Microsoft adCenter works as advertised (as long as you have a Windows machine)

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Earlier this week, I discussed (or, more accurately, ranted about) Microsoft adCenter's incompatibility with non-Windows systems. While this is, in my opinion, a disappointing and inexplicable decision for a website, if one wants to advertise against searches on Bing, there aren't really other options. After tracking down a Windows laptop, I was finally able to try out the adCenter, and while it basically seems like a clone of Google AdWords, the similarity makes it trivial to port an existing AdWords campaign onto Bing (and, soon, onto Yahoo Search, according the website). While the real utility of the service will be almost entirely driven by the success and quality of the incoming traffic itself, such an easy setup leaves one with little excuse to not have a Bing campaign if you're already running one on Google.

Microsoft AdCenter is a Google AdWords clone, and that's OK

If you've ever spent any time in AdWords, the AdCenter interface will feel very natural and right at home. While there are some small differences, the core elements are very similar, including a series of panels for reports, and a hierarchical arrangement of campaigns, ad groups, and text ads. While AdWords has plenty of faults, it is the defacto standard in the field, and it's easy to see why Microsoft chose to provide such a similar interface.

Importantly, in addition to the interface similarities, the basic structure of text ads on Bing seems virtually identical to those on Google. As such, you're able to directly import an existing AdWords for use on Bing. The first thing that AdCenter encourages you to do is exactly that, with a step-by-step import:

Once you've gone through it, the import is a fairly straightforward process. Unfortunately, the help section is a little clunky, and at least in my case, it required downloading Google's AdWords editor to perform the export. Once the editor was installed, you just export your full campaign (or whatever pieces you want) to a CSV. AdCenter is able to read this CSV and, at least in my case, everything showed up exactly as it was in AdWords. The step-by-step was a little confusing as it walked me through "confirm matching", "compatibility check", and "resolve issues" steps even though everything worked the first time (so I basically just had to click "Next" a few times). I was a little turned off by the fact that you aren't able to make changes to the campaigns during the import. As such, I wasn't able to delete a campaign that I didn't want to move over to Bing, and I actually received a couple clicks on these ads before I could disable them.

All in all, though, the import process was pretty painless, and at the end of it, I had a fully functional Bing campaign ready to go. As you might have guessed from my previous paragraph, the new ads started showing immediately through Bing, which was a nice change from the occasionally lengthy review process that ads are put through in AdWords.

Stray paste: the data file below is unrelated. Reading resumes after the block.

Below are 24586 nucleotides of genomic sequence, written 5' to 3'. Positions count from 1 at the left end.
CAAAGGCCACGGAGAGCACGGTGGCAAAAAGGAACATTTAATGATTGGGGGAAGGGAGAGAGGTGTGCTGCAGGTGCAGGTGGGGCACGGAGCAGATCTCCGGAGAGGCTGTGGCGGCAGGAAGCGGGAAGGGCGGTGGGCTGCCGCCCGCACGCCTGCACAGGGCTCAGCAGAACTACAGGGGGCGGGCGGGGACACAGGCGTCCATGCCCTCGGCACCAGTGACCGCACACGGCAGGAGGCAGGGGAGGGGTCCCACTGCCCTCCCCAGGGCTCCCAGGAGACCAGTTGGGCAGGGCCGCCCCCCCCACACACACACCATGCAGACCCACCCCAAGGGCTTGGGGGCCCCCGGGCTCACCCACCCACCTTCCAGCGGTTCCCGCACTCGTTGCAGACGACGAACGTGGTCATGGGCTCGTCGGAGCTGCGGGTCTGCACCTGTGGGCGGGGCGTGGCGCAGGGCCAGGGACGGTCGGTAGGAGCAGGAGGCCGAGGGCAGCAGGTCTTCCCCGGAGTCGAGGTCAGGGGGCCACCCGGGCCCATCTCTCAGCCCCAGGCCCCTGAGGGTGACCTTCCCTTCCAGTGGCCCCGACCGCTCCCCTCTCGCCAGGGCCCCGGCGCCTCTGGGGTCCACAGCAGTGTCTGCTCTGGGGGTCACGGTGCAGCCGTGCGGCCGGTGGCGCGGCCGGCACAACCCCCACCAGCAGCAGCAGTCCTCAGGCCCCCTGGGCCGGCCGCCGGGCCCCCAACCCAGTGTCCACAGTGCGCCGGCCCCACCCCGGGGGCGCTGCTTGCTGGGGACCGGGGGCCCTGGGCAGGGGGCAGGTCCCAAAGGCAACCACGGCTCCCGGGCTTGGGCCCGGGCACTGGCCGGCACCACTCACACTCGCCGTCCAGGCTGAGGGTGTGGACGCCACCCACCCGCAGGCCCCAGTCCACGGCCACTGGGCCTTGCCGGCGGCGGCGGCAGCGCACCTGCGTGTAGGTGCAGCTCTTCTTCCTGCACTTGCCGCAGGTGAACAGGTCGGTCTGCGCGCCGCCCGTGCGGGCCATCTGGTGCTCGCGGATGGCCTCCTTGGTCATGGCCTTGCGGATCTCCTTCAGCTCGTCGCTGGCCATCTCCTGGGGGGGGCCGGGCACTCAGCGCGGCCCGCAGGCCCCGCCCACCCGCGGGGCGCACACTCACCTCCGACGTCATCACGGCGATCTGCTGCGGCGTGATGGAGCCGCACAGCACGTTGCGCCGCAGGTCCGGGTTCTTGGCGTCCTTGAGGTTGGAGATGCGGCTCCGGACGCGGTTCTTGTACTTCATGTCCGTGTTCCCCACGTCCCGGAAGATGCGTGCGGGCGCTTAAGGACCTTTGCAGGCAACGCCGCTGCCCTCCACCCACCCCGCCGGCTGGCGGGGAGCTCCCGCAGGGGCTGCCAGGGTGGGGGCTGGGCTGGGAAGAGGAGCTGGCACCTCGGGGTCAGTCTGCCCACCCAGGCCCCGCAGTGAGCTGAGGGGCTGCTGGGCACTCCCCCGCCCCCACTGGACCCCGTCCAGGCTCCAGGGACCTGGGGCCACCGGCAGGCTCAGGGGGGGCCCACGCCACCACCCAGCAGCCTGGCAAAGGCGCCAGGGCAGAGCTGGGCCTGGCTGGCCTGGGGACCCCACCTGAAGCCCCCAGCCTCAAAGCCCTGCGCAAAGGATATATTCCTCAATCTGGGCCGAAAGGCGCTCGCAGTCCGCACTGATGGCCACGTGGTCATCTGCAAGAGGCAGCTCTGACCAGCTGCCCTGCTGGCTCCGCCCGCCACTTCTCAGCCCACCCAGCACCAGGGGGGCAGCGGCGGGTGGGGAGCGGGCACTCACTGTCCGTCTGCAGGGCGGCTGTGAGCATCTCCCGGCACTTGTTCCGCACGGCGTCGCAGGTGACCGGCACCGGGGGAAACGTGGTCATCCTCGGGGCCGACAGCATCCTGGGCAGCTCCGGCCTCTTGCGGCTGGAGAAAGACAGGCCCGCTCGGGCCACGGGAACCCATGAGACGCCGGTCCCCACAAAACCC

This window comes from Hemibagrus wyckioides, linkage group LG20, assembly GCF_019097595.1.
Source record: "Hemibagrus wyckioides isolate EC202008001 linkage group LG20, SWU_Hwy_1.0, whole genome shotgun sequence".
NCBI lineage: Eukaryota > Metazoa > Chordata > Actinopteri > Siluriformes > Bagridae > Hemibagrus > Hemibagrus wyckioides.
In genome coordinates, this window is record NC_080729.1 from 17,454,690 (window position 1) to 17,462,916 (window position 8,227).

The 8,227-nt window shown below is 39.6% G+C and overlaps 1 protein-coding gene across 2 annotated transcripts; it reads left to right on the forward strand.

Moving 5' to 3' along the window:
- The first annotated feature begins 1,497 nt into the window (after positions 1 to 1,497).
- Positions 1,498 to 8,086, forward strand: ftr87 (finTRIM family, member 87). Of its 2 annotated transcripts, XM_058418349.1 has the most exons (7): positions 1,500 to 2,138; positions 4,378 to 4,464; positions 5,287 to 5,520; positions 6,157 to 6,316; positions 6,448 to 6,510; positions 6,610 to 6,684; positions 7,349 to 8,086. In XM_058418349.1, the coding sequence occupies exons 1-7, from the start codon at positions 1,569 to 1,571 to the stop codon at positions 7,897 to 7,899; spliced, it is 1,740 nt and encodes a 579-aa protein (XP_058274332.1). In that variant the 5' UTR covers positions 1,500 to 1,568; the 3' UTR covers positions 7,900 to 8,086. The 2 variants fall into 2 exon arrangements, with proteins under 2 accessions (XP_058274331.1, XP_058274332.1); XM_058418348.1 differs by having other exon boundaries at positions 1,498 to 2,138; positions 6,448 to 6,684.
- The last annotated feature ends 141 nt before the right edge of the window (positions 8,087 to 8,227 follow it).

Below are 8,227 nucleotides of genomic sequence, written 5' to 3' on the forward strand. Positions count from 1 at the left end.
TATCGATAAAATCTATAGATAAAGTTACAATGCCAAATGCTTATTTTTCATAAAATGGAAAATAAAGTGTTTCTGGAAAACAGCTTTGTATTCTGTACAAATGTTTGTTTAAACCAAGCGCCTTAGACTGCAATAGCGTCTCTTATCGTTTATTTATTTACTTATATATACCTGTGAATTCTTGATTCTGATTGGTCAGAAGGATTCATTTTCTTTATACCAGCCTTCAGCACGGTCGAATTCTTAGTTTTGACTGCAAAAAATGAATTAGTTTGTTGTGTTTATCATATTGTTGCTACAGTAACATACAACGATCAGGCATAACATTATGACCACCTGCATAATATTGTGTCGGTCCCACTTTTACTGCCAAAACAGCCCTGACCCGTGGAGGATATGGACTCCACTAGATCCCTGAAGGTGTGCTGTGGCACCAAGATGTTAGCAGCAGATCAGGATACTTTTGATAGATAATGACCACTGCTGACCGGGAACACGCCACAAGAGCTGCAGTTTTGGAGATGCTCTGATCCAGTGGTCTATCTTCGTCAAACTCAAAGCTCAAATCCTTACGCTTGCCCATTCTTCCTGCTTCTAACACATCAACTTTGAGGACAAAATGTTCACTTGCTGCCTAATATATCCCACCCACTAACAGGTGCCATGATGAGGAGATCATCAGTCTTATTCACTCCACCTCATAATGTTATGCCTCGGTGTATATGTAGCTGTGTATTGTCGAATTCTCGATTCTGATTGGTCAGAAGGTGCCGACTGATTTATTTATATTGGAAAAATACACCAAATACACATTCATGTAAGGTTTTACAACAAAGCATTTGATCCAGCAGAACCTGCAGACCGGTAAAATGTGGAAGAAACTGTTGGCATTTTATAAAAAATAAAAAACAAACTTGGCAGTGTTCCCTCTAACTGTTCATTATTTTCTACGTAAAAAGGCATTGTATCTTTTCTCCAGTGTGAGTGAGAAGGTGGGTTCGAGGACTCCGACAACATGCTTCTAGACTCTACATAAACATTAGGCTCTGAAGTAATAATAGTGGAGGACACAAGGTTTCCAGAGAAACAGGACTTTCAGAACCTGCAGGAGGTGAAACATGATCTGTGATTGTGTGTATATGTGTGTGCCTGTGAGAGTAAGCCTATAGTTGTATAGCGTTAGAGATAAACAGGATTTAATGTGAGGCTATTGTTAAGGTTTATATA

A few differences from AdWords

I haven't had a huge amount of time to delve into the differences between Bing and Google text ads, but there are a few things of note. First of all, my data are pretty slim right now, but at least for some keywords, Bing seems to be cheaper than Google. I noticed a few keywords that are very competitive on Google, in which our ads were placed in the top three spots for Bing. This may reflect some beginning pricing, a quirk from small samples, or some actual representation of the value of clicks on Bing, but it's certainly an interesting difference regardless of the cause.

On the interface side, I didn't notice any new features per se, but Bing does focus a little more on a relatively buried advanced feature of AdWords: dynamic text. This feature lets you write ads with variable text that changes based on search terms or other parameters. For example, by including {keyword} in an ad, the keyword used in the search will appear in the ad. Obviously, this can be a powerful (or dangerous) tool for writing targeted ads, and while it is available in both AdWords and AdCenter, Microsoft's interface makes a much stronger push to encourage its use. Either way, if you haven't been using dynamic text, you should certainly take a look.

Ultimately, the traffic is all that matters

As I said at the beginning, the success of an advertising platform ultimately rests on the quality of the traffic that it generates. We don't know the answer to that question for Bing yet, but even if we did, it may be a different result in your hands. As such, there's no way to know if advertising in Bing is a worthwhile investment without trying it out. What does seem to be true is that transferring an existing AdWords account is a piece of cake, leaving little reason for AdWords users not to at least test Bing out.

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